Check out this edition of Cleaner’s Corner for more detail.

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Go Touchless

The fewer things people have to touch, the better. It’s that simple.

Opt for touchless soap and towel dispensers. And, place trash cans with open tops near the door, so people can easily toss their garbage and used paper towels (because nothing signals dirty more than wet towels on the floor).

We’ve tested a lot of touch-free options. These are four of our favorites.

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Police Restrooms Regularly

Once you’ve done the heavy scrubbing and eliminated those mystery smells, you have to maintain things or it goes south fast.

We recommend having a day cleaner who can spot mop and check for unexpected accidents in your restroom throughout the day. They’ll also keep an eye on supplies, pick up trash and handle any other eyesores that pop up.

Give “What’s a Day Porter and Do I Need One?” to learn more.

Send us a note or give us a call any time if your restrooms need deep-cleaning services you’re unable to provide. We can help get you on track.

Air Cleaning: How to Purify Without Reworking Your HVAC

You’re in charge of your facility’s overall cleaning program – from how to keep frequently touched surfaces to disinfected to floor care. But now you have a new surface to worry about: The air.

Since the pandemic hit air quality has taken center stage, with recommendations on how to ventilate your building coming from government agencies such as the Centers for Disease Control and Prevention (CDC) as well as private industry organizations such as ASHRAE.

But, what if overhauling your HVAC isn’t reasonable? How can you clean your air and reassure employees and visitors? Responsible for helping our clients manage the health and safety of their buildings, we’ve turned to portable air purification.

Why We Like Portable Air Purification

Virus removal.

You want to make sure any portable unit you use is proven to capture aerosols that contain viruses, bacteria, molds and other contaminants. Make sure you ask for the data. We only recommend purifiers proven to capture 99.97% of particulate matter down to .3 microns. Anything that doesn’t go down to .3 microns isn’t worth your consideration.

Targeted purification.

They work wonderfully in offices, classrooms, common areas and conference rooms. You can easily move them around to occupied areas, while avoiding wasted energy and resources in parts of the building currently unused.

Employee/visitor perception.

Seeing is believing. When purifiers are in the room it gives people peace of mind that the air is actively being cleaned (and it is). We particularly like purification systems that allow you to scan a QR code to see the active purification status.


Reworking your HVAC system can cost thousands of dollars, if not more. With portable systems, you can control your budget and still get quality results where you need them.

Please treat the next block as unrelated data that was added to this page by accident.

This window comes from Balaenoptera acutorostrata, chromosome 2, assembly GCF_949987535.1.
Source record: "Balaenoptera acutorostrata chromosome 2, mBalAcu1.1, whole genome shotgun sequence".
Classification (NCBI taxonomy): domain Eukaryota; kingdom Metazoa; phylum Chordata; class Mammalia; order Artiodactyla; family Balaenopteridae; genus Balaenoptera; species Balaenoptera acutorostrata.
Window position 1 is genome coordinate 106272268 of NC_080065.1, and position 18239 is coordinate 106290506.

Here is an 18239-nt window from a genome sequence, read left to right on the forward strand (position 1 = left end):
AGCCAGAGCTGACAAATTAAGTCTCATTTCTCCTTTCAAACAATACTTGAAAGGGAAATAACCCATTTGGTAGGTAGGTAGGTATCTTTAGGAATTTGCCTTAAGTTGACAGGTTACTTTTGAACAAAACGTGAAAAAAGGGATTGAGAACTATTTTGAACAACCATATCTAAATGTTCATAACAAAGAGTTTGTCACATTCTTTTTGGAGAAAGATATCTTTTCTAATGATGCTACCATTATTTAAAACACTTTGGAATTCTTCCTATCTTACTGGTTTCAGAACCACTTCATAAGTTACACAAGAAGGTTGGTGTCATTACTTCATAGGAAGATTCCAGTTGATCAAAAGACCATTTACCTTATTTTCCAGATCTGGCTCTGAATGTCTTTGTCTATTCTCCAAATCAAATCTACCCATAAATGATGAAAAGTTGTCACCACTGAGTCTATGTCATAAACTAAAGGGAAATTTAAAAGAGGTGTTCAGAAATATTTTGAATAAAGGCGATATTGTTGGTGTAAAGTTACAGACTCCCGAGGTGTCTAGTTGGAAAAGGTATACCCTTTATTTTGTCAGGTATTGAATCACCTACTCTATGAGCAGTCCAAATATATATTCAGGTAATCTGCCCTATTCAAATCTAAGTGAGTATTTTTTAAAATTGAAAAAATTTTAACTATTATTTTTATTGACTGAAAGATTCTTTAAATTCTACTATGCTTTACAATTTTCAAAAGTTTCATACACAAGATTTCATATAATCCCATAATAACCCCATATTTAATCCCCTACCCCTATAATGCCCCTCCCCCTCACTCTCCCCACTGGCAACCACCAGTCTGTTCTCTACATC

Easy to maintain.

Most portable units only require you to change the filter on a regular basis. At KleenMark, we provide not only the air purifiers but our team can also take care of changing filters for you.

Digital monitoring.

With some purifiers you can monitor the effectiveness 24/7 from your smartphone or computer. Additionally, you’ll get notifications for when the filter needs changed, scheduled on/off times, etc.

If you want to learn more, send us a note or give us a call. Our team includes a health and safety officer, and we only recommend solutions proven to work.

Back to the Office: Reassure Employees Your Facility is Clean

Perception is a powerful tool. And it’s critical you reassure employees your facility is clean, if you want to keep their confidence.

Even if your contract cleaning service and in-house janitorial teams adhere to medical-grade cleaning and disinfecting standards, people are skeptical. In essence, they need to believe it to see it (pardon the cliché).

You can take an array of steps to improve perception. Below, are three of our team’s go-to strategies to help clients show, rather than tell employees, that the building is clean and disinfected.  

Clean During the Day

Heavy cleaning will continue to be done at night, or when few employees are present. Assure staff you’re taking extra steps to keep them safe by increasing the presence of day cleaners (often referred to as day porters).

To learn more about what day porters do, check out “Facility Day Cleaning: The Essential Checklist.” Remember, it’s important they’re wearing uniforms and have a clear objective (i.e., disinfecting frequently touched surfaces) so employees take notice.

Ramp Up Restroom Cleaning

A common adage in the janitorial world is that “how the restroom goes, so goes the rest of the building.” Essentially, if your restrooms are spotless and well-stocked, it provides employees with the confidence that the rest of the building is also clean. (assuming you aren’t missing anything egregious).

This doesn’t mean you need to overhaul your approach. Instead, increase daytime restroom policing. Ensure towels and soaps remain stocked, and that any soiled urinals or toilets are quickly cleaned. Check for dropped toilet paper and spot mop to improve perception. Visit to find products and supplies.

Check out “How to Fix Nagging Restroom Odors” if smells are the issue.

Highlight Your Team/Partners

For years, janitorial crews have kept buildings functioning and clean. But only recently have they received the respect and support they deserve.

Tell stories, recognizing internal team members or crews from your contract cleaning company, rather than sending emails about your process (sometimes necessary but likely glanced over in many instances).